Monday, June 12, 2006

Well Mister Richard Pound?

From the Canadian Press (CP) - Think Don's gonna have a comment on this?

NHLers come up clean

1,406 drug tests this season

(CP) - There were no positive drug tests among the 1,406 administered under the NHL's new anti-doping program, The Canadian Press has learned.

Sources confirmed no violations were found after doping tests began in January under a program jointly run by the league and the NHL Players' Association. It's the first season the NHL has had an anti-doping program.

A first-time offender under the league's policy faces a 20-game suspension. The ban is increased to 60 games for a second offence while a third offence means a permanent suspension.

Dick Pound, head of the World Anti-Doping Agency, wasn't immediately available for comment Monday.

Pound said earlier this year that NHL's anti-doping program was "very seriously flawed."

He also made headlines last November during a speech in London, Ont., when he claimed one third of NHL players were likely taking performance enhancing substances. Players as well as league and union officials unanimously denied his claims.

Defenceman Bryan Berard of the Columbus Blue Jackets and Colorado Avalanche goalie Jose Theodore both failed out-of-competition tests administered by their respective national anti-doping organizations. But neither was suspended by the league because the failed tests didn't come under the NHL program.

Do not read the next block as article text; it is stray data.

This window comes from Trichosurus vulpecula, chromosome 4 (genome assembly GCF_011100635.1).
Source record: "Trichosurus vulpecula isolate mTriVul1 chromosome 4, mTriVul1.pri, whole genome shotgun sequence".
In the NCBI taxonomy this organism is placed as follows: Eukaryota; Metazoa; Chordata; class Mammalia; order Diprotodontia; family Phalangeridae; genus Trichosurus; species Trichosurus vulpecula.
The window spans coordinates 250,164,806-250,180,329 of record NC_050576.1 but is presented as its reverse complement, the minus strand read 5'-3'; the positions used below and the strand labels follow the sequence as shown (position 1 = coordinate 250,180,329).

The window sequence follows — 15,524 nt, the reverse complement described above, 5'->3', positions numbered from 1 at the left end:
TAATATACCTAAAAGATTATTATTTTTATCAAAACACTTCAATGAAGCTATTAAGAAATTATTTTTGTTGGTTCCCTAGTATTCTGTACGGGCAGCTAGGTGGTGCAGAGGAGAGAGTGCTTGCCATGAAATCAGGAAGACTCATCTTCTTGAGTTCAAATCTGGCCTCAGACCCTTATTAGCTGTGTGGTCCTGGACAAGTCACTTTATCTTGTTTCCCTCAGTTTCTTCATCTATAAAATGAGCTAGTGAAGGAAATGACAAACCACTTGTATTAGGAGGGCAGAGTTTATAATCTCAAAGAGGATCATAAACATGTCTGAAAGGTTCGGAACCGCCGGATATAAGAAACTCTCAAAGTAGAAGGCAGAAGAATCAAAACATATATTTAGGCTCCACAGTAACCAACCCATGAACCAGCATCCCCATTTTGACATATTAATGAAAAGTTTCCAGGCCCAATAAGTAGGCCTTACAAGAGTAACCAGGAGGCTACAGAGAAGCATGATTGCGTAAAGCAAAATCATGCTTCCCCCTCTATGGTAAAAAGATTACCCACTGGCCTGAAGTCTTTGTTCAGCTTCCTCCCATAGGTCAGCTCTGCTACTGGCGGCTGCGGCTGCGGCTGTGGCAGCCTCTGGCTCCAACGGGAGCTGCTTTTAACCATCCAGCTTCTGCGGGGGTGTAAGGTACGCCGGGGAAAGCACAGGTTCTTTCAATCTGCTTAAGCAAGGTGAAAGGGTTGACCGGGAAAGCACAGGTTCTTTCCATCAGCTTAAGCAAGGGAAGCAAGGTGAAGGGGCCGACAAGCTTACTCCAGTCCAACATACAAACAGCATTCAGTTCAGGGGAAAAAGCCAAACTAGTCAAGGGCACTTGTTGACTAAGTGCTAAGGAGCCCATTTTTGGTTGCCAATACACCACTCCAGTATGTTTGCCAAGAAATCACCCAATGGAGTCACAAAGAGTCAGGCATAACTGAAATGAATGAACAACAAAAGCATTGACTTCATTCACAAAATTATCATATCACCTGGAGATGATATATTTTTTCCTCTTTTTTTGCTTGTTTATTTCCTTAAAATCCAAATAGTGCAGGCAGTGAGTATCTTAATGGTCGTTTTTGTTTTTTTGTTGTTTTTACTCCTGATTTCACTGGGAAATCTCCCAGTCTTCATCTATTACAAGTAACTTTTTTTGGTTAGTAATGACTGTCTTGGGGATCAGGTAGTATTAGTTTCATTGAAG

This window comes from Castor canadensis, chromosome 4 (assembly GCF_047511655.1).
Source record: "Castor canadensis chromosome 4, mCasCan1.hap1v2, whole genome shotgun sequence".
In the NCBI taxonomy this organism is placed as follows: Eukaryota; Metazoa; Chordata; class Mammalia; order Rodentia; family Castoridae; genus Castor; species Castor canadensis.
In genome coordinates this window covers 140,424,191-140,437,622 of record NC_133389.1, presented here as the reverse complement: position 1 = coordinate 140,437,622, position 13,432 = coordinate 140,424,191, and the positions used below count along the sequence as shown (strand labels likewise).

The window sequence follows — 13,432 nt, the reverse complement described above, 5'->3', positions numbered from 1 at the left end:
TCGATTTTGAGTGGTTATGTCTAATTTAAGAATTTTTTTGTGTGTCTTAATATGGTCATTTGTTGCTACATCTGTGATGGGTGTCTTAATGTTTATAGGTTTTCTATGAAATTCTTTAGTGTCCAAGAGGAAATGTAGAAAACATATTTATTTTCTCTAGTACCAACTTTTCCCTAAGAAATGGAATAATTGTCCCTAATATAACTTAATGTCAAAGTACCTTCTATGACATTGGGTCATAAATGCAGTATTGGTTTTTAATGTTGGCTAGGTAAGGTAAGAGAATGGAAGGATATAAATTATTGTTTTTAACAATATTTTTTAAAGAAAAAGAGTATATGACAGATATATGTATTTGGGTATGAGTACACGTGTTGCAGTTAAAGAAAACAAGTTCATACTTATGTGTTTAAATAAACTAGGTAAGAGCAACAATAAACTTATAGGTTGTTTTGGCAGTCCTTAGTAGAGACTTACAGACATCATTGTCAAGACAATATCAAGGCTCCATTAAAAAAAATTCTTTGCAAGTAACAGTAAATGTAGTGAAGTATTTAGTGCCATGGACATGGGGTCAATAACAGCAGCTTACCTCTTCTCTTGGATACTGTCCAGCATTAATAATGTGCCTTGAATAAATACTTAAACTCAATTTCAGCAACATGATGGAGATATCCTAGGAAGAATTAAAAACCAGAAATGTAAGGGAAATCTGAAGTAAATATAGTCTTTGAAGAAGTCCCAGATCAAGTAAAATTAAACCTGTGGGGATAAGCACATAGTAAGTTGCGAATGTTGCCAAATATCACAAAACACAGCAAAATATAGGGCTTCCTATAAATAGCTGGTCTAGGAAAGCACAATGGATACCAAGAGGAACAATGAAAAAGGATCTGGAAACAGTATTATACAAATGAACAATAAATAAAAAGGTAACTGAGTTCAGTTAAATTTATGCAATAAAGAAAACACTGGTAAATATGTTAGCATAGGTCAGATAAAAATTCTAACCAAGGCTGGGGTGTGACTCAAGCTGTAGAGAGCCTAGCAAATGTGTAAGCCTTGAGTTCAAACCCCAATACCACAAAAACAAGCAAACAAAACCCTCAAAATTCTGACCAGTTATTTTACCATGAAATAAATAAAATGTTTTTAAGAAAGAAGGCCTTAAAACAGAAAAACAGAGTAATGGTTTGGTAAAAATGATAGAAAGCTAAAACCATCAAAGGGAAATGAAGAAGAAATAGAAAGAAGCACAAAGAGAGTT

Berard's urine test on Nov. 12 showed traces of the steroid 19-norandrosterone. He was banned from international competition for two years. He tested by the U.S. Anti-Doping Agency because the blue-liner was on the U.S. Olympic hockey preliminary roster released last September.

Theodore, who was on Canada's preliminary 81-man Olympic eligibility list but not named to the final squad, failed a doping test Dec. 9. The urine sample showed Finasteride, a masking agent for steroids that is also commonly found in hair-restoration drugs. Theodore used the hair product propecia and that's what led to the failed doping test. He had been taking the drug for years didn't realize it contained a banned substance.


  1. Des this prove the NHL is clean or does it prove the NHL drug testing cannot catch anybody?

    Given two positive tests in the pre-Olympic days (although one was for a performance enhancing hair growth tonic) I think I expect the answer is a bit of both.

    Most of the NHL is clean (as far as the limited scope of drugs they test for) and anyone else knew how to beat a test.

  2. I believe you are far more correct than Mister Pound's statement that "30% of NHL Players are using banned substances." Is Sudafed used? Sure. Is Sudafed abused? I suspect not.